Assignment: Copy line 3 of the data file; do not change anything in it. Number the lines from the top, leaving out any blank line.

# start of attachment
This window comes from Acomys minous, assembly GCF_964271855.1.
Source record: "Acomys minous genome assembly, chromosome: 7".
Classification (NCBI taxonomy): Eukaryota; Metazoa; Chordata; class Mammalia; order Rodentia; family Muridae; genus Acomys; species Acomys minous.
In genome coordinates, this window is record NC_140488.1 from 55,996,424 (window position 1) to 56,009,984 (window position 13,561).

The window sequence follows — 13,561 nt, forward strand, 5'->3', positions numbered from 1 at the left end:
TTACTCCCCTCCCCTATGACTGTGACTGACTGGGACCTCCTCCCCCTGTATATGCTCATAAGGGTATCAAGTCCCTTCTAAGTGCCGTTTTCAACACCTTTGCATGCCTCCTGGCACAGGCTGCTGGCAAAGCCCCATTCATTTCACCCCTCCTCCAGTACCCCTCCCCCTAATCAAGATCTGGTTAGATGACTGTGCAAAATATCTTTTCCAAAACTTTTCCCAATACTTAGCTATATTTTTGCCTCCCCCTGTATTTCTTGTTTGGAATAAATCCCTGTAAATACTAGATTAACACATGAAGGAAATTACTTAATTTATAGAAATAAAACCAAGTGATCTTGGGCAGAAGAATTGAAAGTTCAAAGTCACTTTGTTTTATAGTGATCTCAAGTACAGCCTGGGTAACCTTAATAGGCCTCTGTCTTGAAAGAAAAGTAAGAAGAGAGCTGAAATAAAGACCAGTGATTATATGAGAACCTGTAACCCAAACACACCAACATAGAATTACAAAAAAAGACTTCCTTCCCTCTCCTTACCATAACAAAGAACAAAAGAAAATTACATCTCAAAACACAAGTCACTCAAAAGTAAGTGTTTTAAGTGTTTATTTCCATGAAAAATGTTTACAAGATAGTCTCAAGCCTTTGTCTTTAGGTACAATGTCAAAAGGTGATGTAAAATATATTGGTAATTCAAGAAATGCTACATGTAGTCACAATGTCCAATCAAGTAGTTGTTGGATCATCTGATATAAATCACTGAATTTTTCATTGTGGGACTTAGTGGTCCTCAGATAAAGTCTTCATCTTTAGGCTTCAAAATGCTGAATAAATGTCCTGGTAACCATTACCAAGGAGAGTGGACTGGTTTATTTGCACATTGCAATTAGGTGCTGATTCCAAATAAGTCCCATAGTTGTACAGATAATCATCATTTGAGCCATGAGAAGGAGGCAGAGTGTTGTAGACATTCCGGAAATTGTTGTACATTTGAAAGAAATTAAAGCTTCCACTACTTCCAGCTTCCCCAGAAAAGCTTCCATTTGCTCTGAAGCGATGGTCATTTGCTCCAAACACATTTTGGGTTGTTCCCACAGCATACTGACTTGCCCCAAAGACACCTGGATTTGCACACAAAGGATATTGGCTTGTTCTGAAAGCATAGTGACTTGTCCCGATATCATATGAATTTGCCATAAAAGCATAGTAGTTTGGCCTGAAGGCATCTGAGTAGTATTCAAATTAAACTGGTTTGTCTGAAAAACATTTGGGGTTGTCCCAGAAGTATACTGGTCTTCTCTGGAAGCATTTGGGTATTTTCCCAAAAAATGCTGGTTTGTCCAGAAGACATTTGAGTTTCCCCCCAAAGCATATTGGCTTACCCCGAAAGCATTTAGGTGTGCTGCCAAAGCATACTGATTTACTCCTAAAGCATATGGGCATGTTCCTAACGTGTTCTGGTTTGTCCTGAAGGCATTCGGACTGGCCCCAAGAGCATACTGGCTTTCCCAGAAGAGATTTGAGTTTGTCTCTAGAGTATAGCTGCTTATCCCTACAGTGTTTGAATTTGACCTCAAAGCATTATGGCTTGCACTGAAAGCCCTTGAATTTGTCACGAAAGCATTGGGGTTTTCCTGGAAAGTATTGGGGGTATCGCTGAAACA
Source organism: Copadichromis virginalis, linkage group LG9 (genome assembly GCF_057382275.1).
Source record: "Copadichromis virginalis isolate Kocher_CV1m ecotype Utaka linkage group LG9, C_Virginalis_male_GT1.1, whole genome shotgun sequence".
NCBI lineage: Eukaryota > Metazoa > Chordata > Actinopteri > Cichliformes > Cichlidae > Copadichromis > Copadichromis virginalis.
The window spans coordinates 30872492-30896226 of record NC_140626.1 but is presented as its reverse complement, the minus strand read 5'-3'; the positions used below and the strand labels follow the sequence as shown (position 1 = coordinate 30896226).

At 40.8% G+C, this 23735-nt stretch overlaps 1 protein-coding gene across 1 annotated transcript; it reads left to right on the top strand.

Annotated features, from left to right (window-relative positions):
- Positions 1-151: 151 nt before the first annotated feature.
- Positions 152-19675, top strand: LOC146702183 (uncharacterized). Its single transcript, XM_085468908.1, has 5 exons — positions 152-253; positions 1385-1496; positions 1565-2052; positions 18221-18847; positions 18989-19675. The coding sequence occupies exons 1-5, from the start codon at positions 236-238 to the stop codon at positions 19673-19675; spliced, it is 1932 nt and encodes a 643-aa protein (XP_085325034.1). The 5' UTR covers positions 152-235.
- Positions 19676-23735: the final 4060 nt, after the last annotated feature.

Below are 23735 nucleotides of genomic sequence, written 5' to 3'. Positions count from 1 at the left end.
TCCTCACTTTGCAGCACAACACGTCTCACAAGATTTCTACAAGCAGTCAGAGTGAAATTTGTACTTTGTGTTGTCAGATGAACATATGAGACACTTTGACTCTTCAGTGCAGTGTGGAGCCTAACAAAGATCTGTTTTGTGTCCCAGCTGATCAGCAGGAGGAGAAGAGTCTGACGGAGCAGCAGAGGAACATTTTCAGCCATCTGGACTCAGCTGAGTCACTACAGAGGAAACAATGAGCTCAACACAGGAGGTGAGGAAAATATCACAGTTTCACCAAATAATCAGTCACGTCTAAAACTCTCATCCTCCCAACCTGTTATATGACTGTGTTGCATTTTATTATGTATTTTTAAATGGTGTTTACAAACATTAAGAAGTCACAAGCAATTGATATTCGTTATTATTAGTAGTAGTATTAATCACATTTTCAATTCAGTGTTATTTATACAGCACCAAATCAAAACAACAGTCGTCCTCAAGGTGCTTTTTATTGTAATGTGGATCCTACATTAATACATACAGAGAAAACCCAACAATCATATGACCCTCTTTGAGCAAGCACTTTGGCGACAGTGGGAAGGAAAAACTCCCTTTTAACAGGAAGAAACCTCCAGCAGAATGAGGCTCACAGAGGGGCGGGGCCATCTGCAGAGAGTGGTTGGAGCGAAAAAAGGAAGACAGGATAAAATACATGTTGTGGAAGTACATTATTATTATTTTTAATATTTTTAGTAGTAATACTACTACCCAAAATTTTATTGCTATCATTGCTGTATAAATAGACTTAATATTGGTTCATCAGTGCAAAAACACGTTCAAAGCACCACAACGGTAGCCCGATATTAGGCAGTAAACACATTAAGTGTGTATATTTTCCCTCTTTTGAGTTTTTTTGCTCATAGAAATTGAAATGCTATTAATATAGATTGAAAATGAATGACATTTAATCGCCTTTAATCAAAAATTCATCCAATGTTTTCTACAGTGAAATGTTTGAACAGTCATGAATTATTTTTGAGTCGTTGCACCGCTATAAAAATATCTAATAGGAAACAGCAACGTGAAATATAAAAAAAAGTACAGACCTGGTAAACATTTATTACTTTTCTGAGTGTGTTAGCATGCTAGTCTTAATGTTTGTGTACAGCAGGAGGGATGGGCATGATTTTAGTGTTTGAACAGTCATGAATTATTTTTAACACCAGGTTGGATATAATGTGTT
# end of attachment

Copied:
Classification (NCBI taxonomy): Eukaryota; Metazoa; Chordata; class Mammalia; order Rodentia; family Muridae; genus Acomys; species Acomys minous.